Ranald nodded but as the host bustled off to give orders in the kitchen, Ranald cursed under his breath. By the Goddess, he needed no more delays. The detour to avoid the plague-stricken villages to the east had already added several days to his journey. How much longer until he crossed the mountains? And how long much longer after that to find the man he sought, and fulfill his oath to the Monarch? Much as the delay chafed, Ranald could not continue with a lame horse.

After ascending to his chamber to lock his bags and ensure his maps and guides were well concealed, Ranald, tossed his cloak over his shoulders and set off for the stables. His horse was too valuable to neglect. He'd done right to wait, but if that farrier did not have Saj reshod by dawn, he, Ranald ven Strad would haul the man over his own anvil.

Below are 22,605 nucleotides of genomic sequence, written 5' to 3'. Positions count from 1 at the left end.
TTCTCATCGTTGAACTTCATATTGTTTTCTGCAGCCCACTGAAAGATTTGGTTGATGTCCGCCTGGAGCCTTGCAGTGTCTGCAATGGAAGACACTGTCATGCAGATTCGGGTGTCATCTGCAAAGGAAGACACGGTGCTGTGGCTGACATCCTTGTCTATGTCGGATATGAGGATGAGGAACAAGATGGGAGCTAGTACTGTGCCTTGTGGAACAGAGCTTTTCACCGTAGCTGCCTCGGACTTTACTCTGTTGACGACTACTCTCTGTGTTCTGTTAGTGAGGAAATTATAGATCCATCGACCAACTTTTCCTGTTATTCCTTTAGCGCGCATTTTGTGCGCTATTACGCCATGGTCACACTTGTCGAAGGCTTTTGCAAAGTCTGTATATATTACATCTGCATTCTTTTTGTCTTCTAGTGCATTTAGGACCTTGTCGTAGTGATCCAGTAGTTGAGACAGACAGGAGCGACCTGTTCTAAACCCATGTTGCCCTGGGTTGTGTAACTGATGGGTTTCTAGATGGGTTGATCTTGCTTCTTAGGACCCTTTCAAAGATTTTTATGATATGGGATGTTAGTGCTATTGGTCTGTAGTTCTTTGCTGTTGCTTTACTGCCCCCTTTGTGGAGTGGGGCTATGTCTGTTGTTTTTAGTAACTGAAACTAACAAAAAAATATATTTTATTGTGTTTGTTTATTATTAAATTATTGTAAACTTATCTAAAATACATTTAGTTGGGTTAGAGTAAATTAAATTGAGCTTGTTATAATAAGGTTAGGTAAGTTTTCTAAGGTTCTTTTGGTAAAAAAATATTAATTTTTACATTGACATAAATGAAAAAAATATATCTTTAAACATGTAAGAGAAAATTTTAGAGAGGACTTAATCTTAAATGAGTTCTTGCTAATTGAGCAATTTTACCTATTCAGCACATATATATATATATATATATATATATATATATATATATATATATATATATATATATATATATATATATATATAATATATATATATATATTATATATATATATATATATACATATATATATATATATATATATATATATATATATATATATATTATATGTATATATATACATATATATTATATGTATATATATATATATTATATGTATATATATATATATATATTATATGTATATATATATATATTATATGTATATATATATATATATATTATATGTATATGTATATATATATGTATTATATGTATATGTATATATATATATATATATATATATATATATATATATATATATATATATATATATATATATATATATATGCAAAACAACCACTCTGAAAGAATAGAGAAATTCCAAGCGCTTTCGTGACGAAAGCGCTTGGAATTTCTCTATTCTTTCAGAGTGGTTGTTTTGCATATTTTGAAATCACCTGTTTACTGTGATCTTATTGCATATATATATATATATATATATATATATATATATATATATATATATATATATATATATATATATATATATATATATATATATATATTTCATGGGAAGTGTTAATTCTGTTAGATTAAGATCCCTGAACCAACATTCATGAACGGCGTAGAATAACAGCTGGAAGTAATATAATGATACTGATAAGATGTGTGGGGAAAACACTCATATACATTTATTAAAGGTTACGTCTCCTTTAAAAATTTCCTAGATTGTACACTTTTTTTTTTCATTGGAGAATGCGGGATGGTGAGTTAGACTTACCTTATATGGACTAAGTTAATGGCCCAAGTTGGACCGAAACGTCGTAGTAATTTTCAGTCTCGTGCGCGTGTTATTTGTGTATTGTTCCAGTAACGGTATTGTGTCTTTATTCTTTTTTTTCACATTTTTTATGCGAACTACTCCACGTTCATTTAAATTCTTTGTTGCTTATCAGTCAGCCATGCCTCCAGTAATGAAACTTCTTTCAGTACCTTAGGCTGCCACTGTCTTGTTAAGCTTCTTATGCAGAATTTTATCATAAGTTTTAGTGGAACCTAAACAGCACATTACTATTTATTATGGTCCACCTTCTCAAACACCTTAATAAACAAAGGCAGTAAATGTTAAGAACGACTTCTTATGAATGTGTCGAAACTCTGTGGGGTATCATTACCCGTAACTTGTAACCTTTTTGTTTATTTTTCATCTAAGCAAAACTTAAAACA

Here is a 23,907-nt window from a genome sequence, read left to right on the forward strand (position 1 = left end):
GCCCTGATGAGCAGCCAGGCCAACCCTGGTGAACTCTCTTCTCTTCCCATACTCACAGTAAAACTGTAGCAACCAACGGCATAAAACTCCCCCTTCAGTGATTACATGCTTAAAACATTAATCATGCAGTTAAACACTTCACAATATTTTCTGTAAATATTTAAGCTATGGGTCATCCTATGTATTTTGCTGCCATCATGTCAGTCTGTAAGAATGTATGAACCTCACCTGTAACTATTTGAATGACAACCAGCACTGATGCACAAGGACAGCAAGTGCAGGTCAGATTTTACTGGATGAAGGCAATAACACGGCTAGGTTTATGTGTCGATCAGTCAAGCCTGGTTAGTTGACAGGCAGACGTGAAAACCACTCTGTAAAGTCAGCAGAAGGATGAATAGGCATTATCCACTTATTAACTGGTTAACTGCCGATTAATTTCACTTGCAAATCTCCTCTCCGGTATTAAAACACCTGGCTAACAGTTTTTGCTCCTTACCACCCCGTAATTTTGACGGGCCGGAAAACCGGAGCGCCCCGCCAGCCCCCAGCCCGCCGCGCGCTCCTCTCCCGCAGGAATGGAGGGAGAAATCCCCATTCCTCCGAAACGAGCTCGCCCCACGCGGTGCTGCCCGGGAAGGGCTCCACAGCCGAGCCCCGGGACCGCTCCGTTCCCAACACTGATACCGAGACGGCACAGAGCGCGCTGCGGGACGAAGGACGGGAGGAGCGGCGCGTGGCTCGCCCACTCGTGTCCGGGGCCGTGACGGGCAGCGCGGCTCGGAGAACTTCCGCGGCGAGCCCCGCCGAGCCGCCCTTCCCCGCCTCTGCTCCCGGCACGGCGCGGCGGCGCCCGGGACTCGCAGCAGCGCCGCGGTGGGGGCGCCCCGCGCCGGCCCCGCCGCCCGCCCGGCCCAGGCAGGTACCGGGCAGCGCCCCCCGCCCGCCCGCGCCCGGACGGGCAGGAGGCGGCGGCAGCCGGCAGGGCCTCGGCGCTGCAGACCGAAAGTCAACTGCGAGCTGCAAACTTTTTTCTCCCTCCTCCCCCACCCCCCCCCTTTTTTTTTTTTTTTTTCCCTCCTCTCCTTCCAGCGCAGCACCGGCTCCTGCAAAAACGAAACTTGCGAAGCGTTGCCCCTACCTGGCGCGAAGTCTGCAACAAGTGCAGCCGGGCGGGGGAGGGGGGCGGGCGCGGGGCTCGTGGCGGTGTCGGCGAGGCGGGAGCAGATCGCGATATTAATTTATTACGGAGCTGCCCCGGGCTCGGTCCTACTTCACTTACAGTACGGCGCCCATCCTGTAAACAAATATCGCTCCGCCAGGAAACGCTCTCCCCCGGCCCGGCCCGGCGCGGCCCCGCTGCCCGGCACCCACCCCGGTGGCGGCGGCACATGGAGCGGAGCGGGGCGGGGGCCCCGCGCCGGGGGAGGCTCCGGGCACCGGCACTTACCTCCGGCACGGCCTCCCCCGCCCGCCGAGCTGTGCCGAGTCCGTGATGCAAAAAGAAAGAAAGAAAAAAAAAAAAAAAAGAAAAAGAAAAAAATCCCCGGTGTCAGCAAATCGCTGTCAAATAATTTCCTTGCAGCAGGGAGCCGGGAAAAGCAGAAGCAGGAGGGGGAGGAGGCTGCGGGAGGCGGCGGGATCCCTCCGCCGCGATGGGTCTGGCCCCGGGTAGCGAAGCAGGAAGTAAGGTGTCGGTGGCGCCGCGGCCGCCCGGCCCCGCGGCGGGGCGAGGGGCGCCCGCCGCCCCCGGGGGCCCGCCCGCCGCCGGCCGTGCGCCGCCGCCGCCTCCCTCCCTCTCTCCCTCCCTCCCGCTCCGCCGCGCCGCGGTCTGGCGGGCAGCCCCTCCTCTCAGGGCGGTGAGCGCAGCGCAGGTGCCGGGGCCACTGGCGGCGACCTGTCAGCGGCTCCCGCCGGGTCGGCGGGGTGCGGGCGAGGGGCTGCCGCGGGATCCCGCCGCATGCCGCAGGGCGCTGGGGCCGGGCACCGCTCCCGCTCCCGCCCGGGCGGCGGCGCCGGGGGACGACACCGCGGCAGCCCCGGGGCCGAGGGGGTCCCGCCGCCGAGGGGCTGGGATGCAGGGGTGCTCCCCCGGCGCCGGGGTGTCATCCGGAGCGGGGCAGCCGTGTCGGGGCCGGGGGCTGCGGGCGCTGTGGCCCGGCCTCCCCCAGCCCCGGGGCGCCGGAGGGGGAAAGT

The stable yard was near-deserted. All sensible, and well-mounted travelers having departed. Saj whinnied at Ranald's approach. "Ready to be on your way?" Ranald asked as he stroked his horse's nose. "I'm afraid we must tarry a little longer and your accommodations are fair enough." The loose box was clean, with fresh straw, the stables being as well kept as the rooms. Mine host might be surly but he knew how to keep a house. Ranald hoped the man spoke truly in regards to the farrier. One day delay could be spared but would be at least a week before he reached the mountains and once there, he had little idea where to go to complete his mission. Would be like hunting for a pebble on the beach, but he'd given his word to his aging Monarch.